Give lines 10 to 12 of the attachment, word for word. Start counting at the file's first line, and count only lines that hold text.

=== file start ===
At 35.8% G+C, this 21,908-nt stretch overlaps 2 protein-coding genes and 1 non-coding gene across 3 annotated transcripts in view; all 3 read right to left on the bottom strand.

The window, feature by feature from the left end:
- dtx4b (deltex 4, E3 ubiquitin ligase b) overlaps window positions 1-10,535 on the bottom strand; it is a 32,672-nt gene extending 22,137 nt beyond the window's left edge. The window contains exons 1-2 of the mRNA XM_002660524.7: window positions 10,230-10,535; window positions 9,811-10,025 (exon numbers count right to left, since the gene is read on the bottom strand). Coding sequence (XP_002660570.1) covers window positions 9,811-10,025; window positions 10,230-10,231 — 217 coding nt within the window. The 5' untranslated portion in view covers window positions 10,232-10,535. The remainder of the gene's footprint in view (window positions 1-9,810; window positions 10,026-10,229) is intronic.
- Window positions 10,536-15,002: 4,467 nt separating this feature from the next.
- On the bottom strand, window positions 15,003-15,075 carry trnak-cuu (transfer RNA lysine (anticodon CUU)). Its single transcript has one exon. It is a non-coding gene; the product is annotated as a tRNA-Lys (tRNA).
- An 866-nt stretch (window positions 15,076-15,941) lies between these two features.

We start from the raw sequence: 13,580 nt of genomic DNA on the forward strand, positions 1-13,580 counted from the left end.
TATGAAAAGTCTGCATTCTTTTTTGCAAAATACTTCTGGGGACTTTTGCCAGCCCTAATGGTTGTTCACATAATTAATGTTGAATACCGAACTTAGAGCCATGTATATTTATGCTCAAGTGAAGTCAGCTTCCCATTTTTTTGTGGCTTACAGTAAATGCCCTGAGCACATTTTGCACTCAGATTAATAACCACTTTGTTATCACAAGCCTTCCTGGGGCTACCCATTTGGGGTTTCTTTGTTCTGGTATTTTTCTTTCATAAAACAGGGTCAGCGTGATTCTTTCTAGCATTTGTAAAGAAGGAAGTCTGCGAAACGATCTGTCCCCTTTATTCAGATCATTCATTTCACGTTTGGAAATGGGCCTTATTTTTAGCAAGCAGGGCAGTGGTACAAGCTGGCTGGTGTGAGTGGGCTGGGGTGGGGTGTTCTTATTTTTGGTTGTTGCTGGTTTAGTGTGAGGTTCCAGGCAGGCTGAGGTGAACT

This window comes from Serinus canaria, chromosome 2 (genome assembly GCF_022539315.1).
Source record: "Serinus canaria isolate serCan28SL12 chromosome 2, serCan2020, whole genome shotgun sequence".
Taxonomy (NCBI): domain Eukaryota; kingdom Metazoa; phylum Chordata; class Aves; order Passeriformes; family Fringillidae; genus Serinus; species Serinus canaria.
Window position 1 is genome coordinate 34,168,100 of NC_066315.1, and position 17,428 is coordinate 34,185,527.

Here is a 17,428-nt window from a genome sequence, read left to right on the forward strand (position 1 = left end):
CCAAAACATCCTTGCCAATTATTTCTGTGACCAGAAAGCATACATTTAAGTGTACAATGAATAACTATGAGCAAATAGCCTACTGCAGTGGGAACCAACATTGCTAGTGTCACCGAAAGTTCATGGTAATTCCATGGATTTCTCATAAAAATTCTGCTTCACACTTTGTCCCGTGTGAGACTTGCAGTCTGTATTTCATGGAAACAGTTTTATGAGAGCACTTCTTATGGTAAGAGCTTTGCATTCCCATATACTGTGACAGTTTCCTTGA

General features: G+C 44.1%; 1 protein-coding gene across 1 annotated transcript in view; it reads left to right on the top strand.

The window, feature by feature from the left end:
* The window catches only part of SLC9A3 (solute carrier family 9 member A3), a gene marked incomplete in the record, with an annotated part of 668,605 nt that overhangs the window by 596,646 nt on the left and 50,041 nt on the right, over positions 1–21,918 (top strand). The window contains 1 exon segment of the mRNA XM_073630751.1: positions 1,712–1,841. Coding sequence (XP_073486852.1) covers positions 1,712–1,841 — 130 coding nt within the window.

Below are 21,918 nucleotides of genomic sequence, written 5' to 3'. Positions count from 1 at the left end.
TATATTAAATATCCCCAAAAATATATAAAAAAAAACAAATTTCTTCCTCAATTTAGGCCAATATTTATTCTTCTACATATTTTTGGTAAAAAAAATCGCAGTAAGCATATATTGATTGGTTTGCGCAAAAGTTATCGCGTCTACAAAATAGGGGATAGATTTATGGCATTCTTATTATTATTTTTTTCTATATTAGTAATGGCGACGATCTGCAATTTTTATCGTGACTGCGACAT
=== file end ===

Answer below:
Source record: "Serinus canaria isolate serCan28SL12 chromosome 2, serCan2020, whole genome shotgun sequence".
Taxonomy (NCBI): domain Eukaryota; kingdom Metazoa; phylum Chordata; class Aves; order Passeriformes; family Fringillidae; genus Serinus; species Serinus canaria.
Window position 1 is genome coordinate 34,168,100 of NC_066315.1, and position 17,428 is coordinate 34,185,527.